6:30 p.m.           – Charros y Quetzales
7 p.m.                – Manhatitlan Mexican Folkloric Dance
7:30 p.m.           – Academia de Mariachi Nuevo Amanecer


Participants at last year’s event near the Bliss-46th Street subway station (Photo provided by Sunnyside Shines)

email the author: [email protected]


Click for Comments 
Lou from Woodside

Go to the bus terminal at Broadway between 74st and 75st. It’s like day of the dead there every night of the week .
Weekend matinee’s


The day of the dead event in 74 street Jackson Heights , what will they have there , because you didn’t mentioned


Leave a Comment
Reply to this Comment

All comments are subject to moderation before being posted.

This site is protected by reCAPTCHA and the Google Privacy Policy and Terms of Service apply.

Recent News

Borough president hears from community members on budget needs throughout Queens

During a two-day public hearing on the mayor’s 2024 preliminary budget, Queens Borough President Donovan Richards Jr. listened to testimonies from 14 community board representatives, community stakeholders and members of the public on where the money should be spent in Queens. 

The public hearings were held both in-person and via Zoom on Monday, Jan. 30, and Tuesday, Jan. 31, at Queens Borough Hall. The testimonials will be used to develop the Queens Borough Board’s FY24 preliminary budget priorities in the coming weeks. 

‘He didn’t deserve to die’: Borough President Richards leads emotional candlelight vigil for Tyre Nichols

Queens Borough President Donovan Richards held a candlelight vigil for Tyre Nichols outside Queens Borough Hall Monday, Jan. 30 after Nichols’ death at the hands of police officers in Memphis, Tenn., made national headlines for the brutality in which the officers beat him.

Almost immediately after news broke about Nichols’ death, the Memphis police officers who beat him to death were fired and charged with murder. The police department released the body cam footage of the fatal beating on Jan. 27, but many people, including some at the vigil, have refused to watch it due to its extremely graphic nature.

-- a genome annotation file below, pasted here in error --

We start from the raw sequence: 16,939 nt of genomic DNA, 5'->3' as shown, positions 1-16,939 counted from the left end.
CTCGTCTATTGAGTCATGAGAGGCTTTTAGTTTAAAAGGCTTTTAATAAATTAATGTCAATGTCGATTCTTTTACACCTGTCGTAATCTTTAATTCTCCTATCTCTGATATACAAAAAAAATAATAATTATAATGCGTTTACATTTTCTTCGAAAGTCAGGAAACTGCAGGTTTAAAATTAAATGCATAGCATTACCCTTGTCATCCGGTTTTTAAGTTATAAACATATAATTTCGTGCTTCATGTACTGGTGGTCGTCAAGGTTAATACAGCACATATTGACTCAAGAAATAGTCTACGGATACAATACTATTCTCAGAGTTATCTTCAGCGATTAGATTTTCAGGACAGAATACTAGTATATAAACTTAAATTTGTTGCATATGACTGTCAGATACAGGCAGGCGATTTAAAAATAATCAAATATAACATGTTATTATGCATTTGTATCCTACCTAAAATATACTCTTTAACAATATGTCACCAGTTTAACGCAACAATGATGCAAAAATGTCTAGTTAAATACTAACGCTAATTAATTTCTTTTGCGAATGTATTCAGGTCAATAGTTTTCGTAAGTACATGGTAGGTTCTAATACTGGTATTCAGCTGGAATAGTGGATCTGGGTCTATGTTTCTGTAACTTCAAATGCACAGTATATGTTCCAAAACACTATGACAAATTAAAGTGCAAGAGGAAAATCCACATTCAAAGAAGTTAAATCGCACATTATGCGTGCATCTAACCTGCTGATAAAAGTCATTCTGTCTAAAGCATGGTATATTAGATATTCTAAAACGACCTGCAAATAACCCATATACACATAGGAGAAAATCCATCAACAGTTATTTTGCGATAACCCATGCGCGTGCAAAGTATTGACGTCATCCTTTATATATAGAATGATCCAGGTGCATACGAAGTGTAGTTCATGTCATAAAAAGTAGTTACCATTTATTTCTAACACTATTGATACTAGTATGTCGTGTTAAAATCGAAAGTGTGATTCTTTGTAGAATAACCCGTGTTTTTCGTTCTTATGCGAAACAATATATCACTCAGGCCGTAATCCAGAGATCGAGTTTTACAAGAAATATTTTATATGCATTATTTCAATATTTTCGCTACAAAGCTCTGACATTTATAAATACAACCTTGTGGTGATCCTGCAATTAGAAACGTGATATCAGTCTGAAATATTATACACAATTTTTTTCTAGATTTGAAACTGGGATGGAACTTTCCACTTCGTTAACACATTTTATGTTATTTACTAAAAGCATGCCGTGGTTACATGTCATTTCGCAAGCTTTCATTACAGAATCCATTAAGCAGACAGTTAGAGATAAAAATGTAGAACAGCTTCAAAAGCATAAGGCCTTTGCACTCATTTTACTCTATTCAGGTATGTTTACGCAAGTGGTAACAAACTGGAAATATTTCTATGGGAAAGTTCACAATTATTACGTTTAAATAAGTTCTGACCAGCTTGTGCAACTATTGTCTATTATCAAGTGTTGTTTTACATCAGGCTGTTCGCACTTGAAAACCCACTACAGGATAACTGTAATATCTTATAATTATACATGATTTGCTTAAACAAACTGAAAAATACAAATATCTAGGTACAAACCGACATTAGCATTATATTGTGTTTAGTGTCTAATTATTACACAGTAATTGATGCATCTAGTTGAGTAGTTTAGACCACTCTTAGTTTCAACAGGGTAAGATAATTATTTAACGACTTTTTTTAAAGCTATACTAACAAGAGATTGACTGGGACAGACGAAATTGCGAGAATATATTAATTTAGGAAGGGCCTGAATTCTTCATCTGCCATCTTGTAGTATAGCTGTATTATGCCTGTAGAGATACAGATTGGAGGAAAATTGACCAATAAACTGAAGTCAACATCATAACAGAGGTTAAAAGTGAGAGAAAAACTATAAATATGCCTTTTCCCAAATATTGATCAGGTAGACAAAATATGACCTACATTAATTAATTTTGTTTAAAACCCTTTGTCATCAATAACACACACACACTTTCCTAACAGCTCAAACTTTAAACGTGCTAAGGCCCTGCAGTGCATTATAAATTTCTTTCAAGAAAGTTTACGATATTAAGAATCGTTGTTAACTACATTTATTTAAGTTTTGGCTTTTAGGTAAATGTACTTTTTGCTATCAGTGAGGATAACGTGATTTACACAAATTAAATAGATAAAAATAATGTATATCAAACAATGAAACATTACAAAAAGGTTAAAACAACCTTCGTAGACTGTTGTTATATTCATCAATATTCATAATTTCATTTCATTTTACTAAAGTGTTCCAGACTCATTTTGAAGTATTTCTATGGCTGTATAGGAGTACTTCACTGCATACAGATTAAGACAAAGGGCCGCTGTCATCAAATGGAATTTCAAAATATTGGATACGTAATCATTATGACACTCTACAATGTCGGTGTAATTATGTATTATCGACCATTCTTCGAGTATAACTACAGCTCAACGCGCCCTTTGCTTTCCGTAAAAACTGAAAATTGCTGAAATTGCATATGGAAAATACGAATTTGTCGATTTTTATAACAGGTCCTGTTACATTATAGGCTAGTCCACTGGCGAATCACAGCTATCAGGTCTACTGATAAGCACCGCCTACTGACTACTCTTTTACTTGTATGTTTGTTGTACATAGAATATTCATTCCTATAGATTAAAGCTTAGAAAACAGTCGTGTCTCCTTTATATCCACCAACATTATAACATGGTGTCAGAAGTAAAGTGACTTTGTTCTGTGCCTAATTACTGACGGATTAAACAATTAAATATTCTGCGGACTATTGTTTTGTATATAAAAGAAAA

Op-Ed: This Year’s State Budget Must Prioritize Climate, Jobs, and Justice for New York

Op-Ed, Jan. 30, By Assemblymember Jessica González-Rojas

In a time of rampant economic inequality and environmental injustice, it is easy to feel defeated.  Here in Queens and across New York State, however, communities are organizing for a better future. New Yorkers from different backgrounds and with different lived experiences are proving that we can build community, organize, and create a future that reflects our shared values.

BP launches new advisory panel for youth to become civically engaged in the future of Queens

In an effort to get more young people involved in civics, Queens Borough President Donovan Richards has created a new advisory panel known as the Youth and Young Adult Council to introduce the “youngest and fiercest” community advocates to both community service and organization.

Members of the advisory body will advocate concerns through means of community engagement by participating in one of two cohorts. The first will be made up of high school representatives between the ages of 13 and 17, while the second cohort will be comprised of young adults between the ages of 18 and 25.

Raga sworn in as first-ever Filipino American elected to the state Legislature

More than 300 community members attended the historic inauguration of Assemblyman Steven Raga as the first Filipino American elected to office in New York state.

Many who attended the swearing-in event at the Queens Museum in Flushing Meadows Corona Park wore traditional and cultural attire to the event at the building that once housed the General Assembly of the newly formed United Nations from 1946 to 1950 until its current home in Manhattan became available for the world body.